Arthur Rubinstein (pianoforte), and the London Symphony Orchestra, conducted by John Barbirolli : Concerto No. 2 in F minor, Op. 21 (Chopin)-l Allegro. 2 Larghetto. 3 Allegro vivace
Directed by Sydney Phasey
from the New Victoria Cinema, Bradford
Conductor, William Pethers
from the Hippodrome Theatre, Coventry
Time Signal, Greenwich, at 2.15
The Coventry Hippodrome
by Robert Head from the Freemason's Hall,
Leader, Daniel Melsa
Conducted by Clifton HelliweU In the early eighteenth century
Vivaldi was a leading figure in the Italian world of music, and, both as violinist and composer, left his mark on a good many generations to come. For many years he was in charge of the music at one of the four great schools which gave Venice of that day a pre-eminent place in Europe. The pupils were all religious novices, and the choir and orchestra in each was composed entirely of girls. Dr. Burney, in one of his letters from Venice, writes of such a school as ' nightingales who poured balm into my wounded ears '. Another historian of the time is even more enthusiastic.
He says, ' the girls, sing like angels: they play the violin, the flute, the organ, the hautboy, the violoncello, the bassoon, in short, no instrument is large enough to frighten them .' Even if none of Vivaldi's music had remained, we should have counted it important for the interest with which Bach studied it: Bach had no time to spare for anything but the best in music. He transcribed no fewer than sixteen of Vivaldi's violin concertos for clavier, and four for organ ; but the greatest evidence of his enthusiasm for the Italian master is his gigantic arrangement of a concerto for four violins, four harpsichords (or pianofortes), and string orchestra.
Four Episodes for Chamber Orchestra Bloch
1 Humoresque macabre. 2 Obsession. 3 Calm. 4 Chinese
Romance (Serenade for Strings,
Waltz Op. 2)Karlowicz Three Fantastic Dances Turina
1 Exaltation. 2 Dream. 3 Orgy
from the Pump Room,
Andrew Clayton (tenor)
including Weather Forecast
A Musical Presentation with The Lally Brothers an-d their
Jan van der Gucht
Monte Rey and The Langham Four
This is the first of three programmes (possibly there will be more) devised by the Lally Brothers, Arthur and Jimmy, who have been arranging music for others most of their lives and now find it refreshing to please themselves, and they hope listeners too. Arthur was the leader of Ambrose's Blue Lyres who won fame at the Dorchester (incidentally, he took them to Holland, for a six-week's season). Jimmy ran the orchestra at the Hotel Cecil for a time and has done quite a few arrangements for Henry Hall.
In devising these programmes they have had in mind the title ' Kaleidoscope '. They have formed a broadcasting dance band of about eighteen instrumentalists and the programmes will be as non-stop and slick as possible. Of the vocalists in the first broadcast, Jan Van der Gucht is notable as a singer who is a fine actor, too-listeners will remember his broadcasts in The Student Prince and Merrie England ; Monte Rey is famous for his broadcasts in Geraldo's ' Music Shop ' and ' Dancing Through ' ; while the Langham Four consists of two tenors and two basses, being a male quartet recruited from the BBC Revue Chorus.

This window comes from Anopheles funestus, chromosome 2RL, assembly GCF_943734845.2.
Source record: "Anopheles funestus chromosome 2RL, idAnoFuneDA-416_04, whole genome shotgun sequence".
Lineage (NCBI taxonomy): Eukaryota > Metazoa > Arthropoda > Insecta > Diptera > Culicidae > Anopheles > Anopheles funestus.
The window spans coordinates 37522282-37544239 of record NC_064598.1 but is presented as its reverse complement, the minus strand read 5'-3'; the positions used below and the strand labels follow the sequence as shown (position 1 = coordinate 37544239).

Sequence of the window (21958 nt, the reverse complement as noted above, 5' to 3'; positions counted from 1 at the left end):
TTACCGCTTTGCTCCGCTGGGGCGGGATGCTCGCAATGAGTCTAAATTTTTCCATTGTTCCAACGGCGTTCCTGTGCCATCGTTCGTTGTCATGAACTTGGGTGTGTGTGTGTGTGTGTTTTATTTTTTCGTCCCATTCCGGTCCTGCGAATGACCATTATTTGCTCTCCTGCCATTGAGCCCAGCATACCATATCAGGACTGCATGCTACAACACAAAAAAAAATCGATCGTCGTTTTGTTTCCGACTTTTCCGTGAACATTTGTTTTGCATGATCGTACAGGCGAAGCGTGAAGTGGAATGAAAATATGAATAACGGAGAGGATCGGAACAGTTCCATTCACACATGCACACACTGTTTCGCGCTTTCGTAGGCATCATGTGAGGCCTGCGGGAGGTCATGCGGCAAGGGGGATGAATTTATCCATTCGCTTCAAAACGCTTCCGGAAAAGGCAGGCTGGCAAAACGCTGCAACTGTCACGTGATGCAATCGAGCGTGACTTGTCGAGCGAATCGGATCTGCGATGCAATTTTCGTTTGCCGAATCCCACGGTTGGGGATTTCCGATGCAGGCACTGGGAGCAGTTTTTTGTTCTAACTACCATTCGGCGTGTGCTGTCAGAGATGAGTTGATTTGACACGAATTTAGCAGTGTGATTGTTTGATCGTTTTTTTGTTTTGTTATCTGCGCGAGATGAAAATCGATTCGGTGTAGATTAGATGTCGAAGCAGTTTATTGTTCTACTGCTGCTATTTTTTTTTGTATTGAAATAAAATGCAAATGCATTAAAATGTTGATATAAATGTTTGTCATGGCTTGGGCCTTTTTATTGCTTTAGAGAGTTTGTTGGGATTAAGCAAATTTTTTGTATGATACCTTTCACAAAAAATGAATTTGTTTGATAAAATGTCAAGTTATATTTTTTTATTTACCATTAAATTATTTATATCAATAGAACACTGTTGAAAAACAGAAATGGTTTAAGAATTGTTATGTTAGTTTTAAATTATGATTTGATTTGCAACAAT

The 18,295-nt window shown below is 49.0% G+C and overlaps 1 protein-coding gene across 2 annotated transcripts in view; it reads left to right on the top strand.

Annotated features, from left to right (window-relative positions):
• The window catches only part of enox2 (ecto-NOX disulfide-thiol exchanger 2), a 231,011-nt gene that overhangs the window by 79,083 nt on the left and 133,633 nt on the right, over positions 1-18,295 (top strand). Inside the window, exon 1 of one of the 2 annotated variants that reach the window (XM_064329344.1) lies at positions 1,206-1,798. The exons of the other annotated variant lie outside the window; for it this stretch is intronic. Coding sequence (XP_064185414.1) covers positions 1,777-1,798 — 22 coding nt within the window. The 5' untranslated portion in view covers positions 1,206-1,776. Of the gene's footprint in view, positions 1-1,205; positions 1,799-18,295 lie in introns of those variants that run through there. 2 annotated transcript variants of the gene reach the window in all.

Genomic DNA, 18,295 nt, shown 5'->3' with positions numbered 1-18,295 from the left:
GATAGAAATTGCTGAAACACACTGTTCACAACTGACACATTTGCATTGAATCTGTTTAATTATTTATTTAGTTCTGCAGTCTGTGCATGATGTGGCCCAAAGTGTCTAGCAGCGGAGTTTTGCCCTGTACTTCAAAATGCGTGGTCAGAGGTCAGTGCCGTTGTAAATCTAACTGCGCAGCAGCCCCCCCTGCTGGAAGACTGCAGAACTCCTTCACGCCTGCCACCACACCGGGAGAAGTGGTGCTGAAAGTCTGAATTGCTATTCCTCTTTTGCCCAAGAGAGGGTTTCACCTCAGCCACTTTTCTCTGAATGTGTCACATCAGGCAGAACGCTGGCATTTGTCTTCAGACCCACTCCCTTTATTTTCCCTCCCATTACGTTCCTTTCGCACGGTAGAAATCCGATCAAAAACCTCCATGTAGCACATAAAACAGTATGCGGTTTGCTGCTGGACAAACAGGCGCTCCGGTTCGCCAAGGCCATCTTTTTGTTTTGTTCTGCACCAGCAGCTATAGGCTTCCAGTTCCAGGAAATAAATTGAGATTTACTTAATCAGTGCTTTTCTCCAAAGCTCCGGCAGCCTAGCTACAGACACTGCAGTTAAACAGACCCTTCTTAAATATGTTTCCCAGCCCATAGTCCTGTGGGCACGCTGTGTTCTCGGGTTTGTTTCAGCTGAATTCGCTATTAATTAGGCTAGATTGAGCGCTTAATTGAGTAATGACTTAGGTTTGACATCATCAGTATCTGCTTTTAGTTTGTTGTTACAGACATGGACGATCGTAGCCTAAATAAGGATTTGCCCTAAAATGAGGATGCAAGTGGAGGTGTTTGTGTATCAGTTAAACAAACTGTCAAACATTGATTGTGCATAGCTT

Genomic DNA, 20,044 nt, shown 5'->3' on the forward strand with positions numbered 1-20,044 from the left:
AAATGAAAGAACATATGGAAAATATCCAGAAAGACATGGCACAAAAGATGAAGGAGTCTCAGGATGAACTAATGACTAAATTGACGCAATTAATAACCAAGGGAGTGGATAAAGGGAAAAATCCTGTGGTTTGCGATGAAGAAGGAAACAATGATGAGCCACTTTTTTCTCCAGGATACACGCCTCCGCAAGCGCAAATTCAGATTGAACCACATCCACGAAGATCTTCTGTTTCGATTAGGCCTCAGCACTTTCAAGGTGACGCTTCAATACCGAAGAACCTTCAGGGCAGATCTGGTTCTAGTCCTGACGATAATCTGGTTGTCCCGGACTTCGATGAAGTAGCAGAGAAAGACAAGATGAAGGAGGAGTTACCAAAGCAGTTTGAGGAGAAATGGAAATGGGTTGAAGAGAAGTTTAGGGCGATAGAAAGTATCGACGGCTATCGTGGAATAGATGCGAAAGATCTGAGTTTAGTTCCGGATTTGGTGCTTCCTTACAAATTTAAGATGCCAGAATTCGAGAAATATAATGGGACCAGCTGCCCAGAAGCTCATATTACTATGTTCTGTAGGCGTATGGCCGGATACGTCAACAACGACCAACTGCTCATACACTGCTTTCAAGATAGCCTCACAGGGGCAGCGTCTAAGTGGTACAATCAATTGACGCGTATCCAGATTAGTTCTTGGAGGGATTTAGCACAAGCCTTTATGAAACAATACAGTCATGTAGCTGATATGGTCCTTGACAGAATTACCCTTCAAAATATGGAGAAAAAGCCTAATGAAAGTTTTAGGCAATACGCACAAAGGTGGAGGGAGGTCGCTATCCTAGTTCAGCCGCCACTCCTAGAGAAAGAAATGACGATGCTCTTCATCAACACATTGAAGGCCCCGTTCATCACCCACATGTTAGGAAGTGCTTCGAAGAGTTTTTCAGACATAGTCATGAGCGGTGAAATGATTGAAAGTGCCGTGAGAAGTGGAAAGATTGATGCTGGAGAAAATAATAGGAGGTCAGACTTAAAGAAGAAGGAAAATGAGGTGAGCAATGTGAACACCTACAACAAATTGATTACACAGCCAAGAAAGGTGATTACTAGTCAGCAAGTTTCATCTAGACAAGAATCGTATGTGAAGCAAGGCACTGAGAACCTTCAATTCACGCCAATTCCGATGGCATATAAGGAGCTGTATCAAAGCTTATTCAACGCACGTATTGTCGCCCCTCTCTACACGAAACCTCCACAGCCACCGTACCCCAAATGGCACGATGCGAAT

On Wednesday or Thursday evenings, at varying times, an authoritative speaker will be invited in this programme to discuss some subject of special interest at the moment
by Leopold Muenzer Karol Szymanowski, who died early this year at the age of fifty-three, was one of the leading figures in contemporary music and was certainly the greatest Polish composer since Chopin. Szymanowski received his musical education in Warsaw and began his career as a composer by following in Chopin's footsteps. He has, however, aptly been compared with our own Arnold Bax, born in the same year. Both have the same romantic, lyrical kind of temperament ; both are fond of great profusion of detail ; and both are moderate modernists as regards harmony. Like Bax, too, Szymanowski is equally at home in all forms from the Symphony and the large-scale choral work to the song or short piano piece. But he has also invaded a field left untouched by Bax who has written no operas, whereas Szymanowski has written two.
as ' Mr. Muddlecombe, J.P. ' in The Court of Not-So-Common,
Written by Robb Wilton on an original idea by Barry Bernard
The court of ' Not-So-Common, Please ', has been sitting at intervals since January 9 this year, presided over by Mr. Muddlecombe, J.P., who, to the vast amusement of the 'public gallery ', so consistently lives up to his name. He is absent-minded and very stupid and very good fun. But then he is played by that fine 'old man ' character actor, Robb Wilton. In tonight's broadcast, by the way, his son, Robert Wilton , will take part for the first time.
(including Weather Forecast)
SPORT. TOPICAL TALKS
Directed by Henry Hall
including Weather Forecast
Albert Schweitzer (organ): By the Waters of Babylon ; Prelude and Fugue in E minor (The Little) (Bach)